The analysis of the case study was conducted by means of qualitative content analysis of documents and interviews of 14 stakeholders involved in the policy making processes. In-depth interviews to five policy makers were carried out, and the emerging elements were compared with the results of the content analysis of the policy documents. ; .
As the problem of climate change rises in public policy agendas around theworld, theneed for robust science to informpolicydesign also increases. And while the production of climate science has steadilygrown(NRC,2007,p.94; IPCC,2007), in theUnitedStates, its
Convergence on efficient institutions through political processes requires knowledge of the discounted net benefits from alternative political strategies. The processes that convey this data suffer from discontinuities that prevent estimates of forgone political opportunities. This causes path dependency that prevents convergence on efficient institutions. The empirical record supports this result. JEL Classification: D71, D83, O17, H11, P11, P21 Key Words: Political Reform, Economic Transition, Informational Discontinuity, Economic Performance, Path Dependency I thank Tyler Cowen, Randal Holcombe, James Buchanan, Gordon Tullock, Mario Rizzo, Charles Rowley, Don Lavoie, Richard Wagner, Rebecca Menes, and Erik Tallroth for commenting on drafts of this paper. The comments from Professors Cowen, Holcombe, and Buchanan were particularly helpful. The usual disclaimer applies. I Transition and Knowledge The inability of nations to converge on institutions that promote economic efficiency raises doubts about the efficiency of political reform. Chicago Public Choice theorists argue that efficient institutions and policies displace inefficient ones over time, especially within a democratic framework . This `Efficient Politics Hypothesis' predicts convergence on institutions that promote efficiency, yet this prediction clearly fails (Olson 1996, Knack 1996). Virginia Public Choice theorists argue that inefficient policies and institutions persist be cause of political failure . This does not explain non-convergence either. Chicago and Virginia theorists argue for general propositions about politics should produce relatively uniform results across nations. However, results vary greatly between nations . For instance, democracies like the US and India and dictatorships lik.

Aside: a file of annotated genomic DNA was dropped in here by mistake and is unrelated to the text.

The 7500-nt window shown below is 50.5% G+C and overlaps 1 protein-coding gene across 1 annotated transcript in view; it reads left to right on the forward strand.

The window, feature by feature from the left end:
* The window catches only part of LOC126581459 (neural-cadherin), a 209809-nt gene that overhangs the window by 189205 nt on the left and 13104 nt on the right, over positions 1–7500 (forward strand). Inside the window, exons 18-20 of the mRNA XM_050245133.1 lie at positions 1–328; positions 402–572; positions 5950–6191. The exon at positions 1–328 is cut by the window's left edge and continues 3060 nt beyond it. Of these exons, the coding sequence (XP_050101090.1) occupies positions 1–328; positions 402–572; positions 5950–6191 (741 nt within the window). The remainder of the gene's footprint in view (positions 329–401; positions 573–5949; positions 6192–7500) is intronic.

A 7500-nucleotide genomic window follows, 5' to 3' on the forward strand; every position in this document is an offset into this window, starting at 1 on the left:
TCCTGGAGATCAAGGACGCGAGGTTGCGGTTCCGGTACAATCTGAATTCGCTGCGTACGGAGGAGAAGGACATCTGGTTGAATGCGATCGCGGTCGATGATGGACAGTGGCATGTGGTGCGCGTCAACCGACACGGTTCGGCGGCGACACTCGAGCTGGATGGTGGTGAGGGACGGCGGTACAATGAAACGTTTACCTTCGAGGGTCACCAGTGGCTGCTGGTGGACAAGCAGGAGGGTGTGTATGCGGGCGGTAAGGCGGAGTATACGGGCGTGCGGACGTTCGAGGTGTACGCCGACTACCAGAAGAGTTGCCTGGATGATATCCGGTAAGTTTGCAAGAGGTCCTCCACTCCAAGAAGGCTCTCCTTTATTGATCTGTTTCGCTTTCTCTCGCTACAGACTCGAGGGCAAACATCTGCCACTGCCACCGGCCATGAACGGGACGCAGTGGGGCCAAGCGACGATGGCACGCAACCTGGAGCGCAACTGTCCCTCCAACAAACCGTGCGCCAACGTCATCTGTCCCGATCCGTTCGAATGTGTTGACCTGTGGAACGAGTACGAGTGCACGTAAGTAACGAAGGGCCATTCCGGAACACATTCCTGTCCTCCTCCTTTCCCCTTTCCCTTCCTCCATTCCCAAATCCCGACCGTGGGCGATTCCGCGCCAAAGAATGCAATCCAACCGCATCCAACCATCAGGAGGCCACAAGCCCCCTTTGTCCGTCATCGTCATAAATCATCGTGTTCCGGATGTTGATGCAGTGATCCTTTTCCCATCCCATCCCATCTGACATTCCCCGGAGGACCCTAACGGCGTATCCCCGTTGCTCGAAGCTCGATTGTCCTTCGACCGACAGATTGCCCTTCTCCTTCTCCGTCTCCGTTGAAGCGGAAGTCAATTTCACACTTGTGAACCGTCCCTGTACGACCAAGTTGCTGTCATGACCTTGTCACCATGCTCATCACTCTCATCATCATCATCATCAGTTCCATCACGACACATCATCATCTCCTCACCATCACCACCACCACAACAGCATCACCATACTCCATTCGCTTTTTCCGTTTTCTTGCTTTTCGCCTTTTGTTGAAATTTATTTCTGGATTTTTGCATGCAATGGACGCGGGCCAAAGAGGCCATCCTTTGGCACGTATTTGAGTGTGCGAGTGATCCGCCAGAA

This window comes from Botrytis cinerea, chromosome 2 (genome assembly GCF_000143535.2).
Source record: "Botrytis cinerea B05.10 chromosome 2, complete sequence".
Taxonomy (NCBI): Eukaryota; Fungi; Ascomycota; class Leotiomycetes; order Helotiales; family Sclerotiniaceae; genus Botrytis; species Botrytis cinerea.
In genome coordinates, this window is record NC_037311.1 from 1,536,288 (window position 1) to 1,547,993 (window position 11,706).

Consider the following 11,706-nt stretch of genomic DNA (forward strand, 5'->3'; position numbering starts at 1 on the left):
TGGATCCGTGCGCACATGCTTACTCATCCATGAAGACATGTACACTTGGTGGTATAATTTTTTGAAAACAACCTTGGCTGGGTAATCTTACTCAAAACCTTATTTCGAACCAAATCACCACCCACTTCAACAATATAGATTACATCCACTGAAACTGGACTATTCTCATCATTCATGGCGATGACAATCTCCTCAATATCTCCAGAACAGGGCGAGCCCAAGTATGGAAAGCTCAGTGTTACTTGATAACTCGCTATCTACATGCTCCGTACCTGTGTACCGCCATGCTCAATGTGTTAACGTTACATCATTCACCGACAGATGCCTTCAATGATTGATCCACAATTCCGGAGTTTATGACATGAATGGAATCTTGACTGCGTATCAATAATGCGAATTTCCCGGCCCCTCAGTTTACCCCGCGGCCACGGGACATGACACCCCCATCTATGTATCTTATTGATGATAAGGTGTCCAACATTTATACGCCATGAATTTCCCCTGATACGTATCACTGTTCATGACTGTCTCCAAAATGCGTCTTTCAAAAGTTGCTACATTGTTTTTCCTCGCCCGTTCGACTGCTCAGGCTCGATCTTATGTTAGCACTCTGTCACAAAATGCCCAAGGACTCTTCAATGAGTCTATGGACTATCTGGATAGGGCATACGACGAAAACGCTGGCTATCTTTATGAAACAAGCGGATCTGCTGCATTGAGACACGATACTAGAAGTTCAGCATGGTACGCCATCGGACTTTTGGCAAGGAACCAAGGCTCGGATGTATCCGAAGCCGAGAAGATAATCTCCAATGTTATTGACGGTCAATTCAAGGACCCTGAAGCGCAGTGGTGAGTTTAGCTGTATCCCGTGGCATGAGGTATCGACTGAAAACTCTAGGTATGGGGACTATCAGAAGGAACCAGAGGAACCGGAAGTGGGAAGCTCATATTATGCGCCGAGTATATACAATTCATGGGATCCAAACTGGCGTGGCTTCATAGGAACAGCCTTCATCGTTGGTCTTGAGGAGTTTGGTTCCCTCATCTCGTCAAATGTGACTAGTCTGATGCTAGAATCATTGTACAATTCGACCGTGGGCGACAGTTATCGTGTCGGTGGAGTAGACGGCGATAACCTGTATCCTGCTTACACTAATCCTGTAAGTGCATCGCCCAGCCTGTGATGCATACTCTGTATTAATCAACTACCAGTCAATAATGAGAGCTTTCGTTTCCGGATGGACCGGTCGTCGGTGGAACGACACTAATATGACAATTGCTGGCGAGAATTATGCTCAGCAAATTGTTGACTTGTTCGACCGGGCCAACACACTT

The role of knowledge in the policy process remains a central theoretical puzzle in policy analysis and political science. This article argues that an important yet missing piece of this puzzle is the systematic exploration of the political use of policy knowledge. While much of the recent debate has focused on the question of how the substantive use of knowledge can improve the quality of policy choices, our understanding of the political use of knowledge and its effects in the policy process has remained deficient in key respects. A revised conceptualization of the political use of knowledge is introduced that emphasizes how conflicting knowledge can be used to contest given structures of policy authority. This allows the analysis to differentiate between knowledge creep and knowledge shifts as two distinct types of knowledge effects in the policy process. While knowledge creep is associated with incremental policy change within existing policy structures, knowledge shifts are linked to more fundamental policy change in situations when the structures of policy authority undergo some level of transformation. The article concludes by identifying characteristics of the administrative structure of policy systems or sectors that make knowledge shifts more or less likely.